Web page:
Gene Hunters Link Genes to Brain Size
Four New Papers May Pave the Way Toward New Treatments for Brain Diseases
WebMD News Archive
April 16, 2012 -- An international team of gene hunters has zeroed in on genes that may play a role in boosting brain size and IQ.
The findings -- four studies in total -- appear online in Nature Genetics.
The implications of the new studies are much wider than whether or not you will attend an Ivy League school or become a member of Mensa, the high-IQ society. Researchers hope that, if validated by other studies, these genes may become targets for drugs that treat brain diseases such as Alzheimer's disease, depression, and other forms of mental illness.
More than 200 scientists from 100 institutions across the globe looked at brain scans and mapped genetic material or DNA from thousands of people. They turned up "extraordinary evidence," says Paul Thompson, PhD. He is one of the gene hunters on the team. Thompson is also a professor of neurology at the David Geffen School of Medicine at the University of California, Los Angeles, and a member of the UCLA Laboratory of Neuro Imaging.
Genes Are Not Destiny
The newly identified genes may affect our brain's vulnerability or resistance to brain diseases.
Genes are not destiny, Thompson says. "We can more than erase the effects of this bad gene by eating a healthy diet, exercising, and education," he says. Heart-healthy foods are known to be good for the brain as well.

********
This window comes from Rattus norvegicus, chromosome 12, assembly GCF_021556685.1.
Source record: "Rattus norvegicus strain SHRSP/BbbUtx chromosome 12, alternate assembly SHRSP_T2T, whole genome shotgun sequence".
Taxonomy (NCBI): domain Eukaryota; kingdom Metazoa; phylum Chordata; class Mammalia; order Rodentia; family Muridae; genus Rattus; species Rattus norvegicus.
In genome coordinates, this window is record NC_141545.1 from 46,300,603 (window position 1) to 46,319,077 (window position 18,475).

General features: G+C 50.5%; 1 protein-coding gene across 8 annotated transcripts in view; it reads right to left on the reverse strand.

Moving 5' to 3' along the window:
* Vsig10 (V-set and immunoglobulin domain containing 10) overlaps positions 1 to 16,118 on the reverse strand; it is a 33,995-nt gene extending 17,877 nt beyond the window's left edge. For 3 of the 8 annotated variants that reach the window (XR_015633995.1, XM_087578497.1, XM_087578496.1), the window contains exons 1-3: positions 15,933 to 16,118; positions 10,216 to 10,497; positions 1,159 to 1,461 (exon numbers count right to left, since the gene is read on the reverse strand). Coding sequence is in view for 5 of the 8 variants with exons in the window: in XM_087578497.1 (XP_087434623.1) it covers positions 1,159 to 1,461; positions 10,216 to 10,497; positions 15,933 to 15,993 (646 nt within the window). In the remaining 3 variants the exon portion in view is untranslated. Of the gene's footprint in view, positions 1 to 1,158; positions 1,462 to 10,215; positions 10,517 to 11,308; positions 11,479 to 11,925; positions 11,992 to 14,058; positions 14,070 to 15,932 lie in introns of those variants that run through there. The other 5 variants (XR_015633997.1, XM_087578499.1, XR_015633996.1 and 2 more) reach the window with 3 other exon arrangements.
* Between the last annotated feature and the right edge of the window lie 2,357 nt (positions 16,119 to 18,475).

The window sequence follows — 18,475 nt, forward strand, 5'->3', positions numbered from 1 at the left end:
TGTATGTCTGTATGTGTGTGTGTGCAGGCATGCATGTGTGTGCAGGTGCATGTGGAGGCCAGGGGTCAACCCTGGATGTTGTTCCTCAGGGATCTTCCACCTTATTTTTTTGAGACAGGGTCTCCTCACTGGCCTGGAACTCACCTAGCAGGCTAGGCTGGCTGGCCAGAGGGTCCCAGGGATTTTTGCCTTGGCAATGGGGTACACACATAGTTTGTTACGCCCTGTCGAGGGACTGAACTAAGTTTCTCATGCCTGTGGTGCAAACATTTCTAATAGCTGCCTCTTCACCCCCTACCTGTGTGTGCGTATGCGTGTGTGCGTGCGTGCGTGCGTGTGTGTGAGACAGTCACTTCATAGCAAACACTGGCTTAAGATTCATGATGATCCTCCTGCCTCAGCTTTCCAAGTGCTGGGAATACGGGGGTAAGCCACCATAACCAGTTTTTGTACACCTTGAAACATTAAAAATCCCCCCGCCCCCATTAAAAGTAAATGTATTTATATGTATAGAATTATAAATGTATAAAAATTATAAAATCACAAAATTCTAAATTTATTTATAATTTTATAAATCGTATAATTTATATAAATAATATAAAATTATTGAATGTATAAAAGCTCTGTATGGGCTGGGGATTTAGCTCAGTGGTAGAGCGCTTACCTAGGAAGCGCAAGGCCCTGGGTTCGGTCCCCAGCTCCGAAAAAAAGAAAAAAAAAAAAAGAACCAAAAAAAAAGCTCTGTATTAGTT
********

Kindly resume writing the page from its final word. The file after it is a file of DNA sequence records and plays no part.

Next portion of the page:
All said, "the gene is one of any army of culprits we can to attack by developing new drugs."
So how far off are these drugs? "We are about five to 10 years away from developing targeted therapy which interferes with brain-aging genes," he says.
Many Genes Affect Intelligence
Richard J. Haier, PhD, reviewed the papers for WebMD. He is a professor emeritus at the University of California, Irvine, School of Medicine. "For the last 20 years, research in intelligence has become more and more focused on the [inner workings of the] brain."
In the past, intelligence was assessed via IQ tests using paper and pencils. Now, "there has been an explosive growth in the use of imaging technologies to study intelligence," Haier tells WebMD.